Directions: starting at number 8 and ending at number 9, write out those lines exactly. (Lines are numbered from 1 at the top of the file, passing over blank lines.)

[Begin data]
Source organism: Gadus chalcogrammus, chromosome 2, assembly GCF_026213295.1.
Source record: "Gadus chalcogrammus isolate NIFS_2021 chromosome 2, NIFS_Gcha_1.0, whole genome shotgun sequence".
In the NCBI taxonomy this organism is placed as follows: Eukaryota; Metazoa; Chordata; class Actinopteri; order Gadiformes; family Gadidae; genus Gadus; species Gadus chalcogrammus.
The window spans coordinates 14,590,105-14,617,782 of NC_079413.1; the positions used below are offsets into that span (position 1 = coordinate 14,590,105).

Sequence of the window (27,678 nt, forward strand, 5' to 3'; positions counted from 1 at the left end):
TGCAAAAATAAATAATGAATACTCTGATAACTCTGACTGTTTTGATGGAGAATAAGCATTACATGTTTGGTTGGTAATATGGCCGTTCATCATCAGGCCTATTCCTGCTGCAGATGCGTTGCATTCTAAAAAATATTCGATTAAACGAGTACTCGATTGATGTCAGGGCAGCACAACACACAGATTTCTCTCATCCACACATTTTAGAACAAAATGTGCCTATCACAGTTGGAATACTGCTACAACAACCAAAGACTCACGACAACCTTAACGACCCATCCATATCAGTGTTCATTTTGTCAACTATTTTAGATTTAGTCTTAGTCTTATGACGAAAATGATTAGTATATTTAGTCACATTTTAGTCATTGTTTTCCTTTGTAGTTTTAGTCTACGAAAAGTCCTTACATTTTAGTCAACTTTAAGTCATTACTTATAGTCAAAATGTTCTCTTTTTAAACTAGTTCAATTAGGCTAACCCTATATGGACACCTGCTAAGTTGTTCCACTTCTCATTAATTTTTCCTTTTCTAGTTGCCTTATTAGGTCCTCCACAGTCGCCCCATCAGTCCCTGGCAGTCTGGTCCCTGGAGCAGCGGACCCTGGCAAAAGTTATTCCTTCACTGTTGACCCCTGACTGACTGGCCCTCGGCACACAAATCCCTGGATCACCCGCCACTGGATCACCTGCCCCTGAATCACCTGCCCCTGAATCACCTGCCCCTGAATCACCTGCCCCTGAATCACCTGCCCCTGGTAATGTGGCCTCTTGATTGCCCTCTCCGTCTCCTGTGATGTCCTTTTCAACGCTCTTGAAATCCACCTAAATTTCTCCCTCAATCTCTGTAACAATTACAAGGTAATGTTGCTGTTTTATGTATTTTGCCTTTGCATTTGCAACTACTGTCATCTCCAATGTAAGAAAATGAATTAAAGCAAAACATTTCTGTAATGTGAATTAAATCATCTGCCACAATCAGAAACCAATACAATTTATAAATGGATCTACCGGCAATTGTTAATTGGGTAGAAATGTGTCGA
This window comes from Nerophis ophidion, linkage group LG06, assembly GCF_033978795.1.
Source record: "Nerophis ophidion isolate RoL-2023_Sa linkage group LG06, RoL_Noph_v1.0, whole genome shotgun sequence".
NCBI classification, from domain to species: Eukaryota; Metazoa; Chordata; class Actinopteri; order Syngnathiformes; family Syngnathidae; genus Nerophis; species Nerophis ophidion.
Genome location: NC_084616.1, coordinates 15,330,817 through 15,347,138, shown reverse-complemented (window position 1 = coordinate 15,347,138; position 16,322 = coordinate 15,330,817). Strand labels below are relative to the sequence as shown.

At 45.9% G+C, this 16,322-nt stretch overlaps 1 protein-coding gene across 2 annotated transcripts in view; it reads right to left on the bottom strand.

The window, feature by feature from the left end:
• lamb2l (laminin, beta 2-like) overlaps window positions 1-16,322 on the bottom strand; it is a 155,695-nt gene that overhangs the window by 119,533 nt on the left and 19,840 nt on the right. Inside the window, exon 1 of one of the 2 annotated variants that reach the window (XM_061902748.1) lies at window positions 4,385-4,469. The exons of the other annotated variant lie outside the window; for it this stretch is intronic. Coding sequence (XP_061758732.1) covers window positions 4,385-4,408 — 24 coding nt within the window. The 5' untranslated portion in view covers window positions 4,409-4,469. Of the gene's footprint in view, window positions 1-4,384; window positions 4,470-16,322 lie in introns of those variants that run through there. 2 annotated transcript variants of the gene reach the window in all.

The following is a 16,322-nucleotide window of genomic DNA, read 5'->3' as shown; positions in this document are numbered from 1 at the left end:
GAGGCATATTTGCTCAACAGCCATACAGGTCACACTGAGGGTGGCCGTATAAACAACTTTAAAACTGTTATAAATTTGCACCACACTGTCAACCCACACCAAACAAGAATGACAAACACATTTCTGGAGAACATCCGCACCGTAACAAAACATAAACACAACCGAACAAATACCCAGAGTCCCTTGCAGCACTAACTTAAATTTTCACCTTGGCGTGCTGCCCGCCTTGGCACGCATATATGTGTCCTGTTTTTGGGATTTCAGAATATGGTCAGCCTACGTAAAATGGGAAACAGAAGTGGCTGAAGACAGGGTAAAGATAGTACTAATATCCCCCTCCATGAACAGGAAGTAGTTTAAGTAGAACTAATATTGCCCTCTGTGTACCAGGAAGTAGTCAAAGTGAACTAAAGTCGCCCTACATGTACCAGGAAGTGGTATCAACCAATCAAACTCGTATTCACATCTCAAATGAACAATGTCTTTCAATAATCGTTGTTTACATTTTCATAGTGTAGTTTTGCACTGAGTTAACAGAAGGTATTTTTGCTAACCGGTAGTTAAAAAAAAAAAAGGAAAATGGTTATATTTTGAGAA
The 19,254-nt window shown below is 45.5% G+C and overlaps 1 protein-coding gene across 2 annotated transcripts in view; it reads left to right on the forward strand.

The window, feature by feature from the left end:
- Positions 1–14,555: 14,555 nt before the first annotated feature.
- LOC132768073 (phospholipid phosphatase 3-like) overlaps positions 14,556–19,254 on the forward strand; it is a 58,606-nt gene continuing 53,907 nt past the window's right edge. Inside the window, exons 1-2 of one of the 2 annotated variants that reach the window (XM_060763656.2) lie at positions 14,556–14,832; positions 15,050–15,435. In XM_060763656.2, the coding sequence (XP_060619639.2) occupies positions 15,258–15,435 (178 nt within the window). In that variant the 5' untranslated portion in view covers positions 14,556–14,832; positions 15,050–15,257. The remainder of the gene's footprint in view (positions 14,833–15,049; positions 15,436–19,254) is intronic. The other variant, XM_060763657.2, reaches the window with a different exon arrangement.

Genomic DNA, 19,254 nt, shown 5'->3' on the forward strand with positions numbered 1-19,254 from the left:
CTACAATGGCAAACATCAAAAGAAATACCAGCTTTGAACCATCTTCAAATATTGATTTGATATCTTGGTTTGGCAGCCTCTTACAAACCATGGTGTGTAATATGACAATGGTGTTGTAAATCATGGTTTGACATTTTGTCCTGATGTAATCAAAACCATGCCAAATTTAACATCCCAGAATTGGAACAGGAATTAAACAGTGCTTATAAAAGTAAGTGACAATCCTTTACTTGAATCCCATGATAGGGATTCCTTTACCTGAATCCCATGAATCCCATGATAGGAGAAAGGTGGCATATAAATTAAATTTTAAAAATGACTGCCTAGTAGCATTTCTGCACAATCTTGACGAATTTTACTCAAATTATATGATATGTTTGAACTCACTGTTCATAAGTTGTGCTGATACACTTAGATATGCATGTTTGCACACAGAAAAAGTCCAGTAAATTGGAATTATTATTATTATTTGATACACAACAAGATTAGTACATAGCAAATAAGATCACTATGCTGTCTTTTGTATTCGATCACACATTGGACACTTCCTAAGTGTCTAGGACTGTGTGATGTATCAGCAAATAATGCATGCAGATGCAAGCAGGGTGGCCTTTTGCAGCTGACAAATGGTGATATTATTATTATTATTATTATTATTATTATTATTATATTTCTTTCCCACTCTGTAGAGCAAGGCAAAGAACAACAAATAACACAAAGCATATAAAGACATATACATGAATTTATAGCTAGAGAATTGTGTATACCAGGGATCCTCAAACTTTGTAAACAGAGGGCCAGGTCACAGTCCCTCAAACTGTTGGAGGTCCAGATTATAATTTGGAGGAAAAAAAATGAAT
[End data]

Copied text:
Source record: "Nerophis ophidion isolate RoL-2023_Sa linkage group LG06, RoL_Noph_v1.0, whole genome shotgun sequence".
NCBI classification, from domain to species: Eukaryota; Metazoa; Chordata; class Actinopteri; order Syngnathiformes; family Syngnathidae; genus Nerophis; species Nerophis ophidion.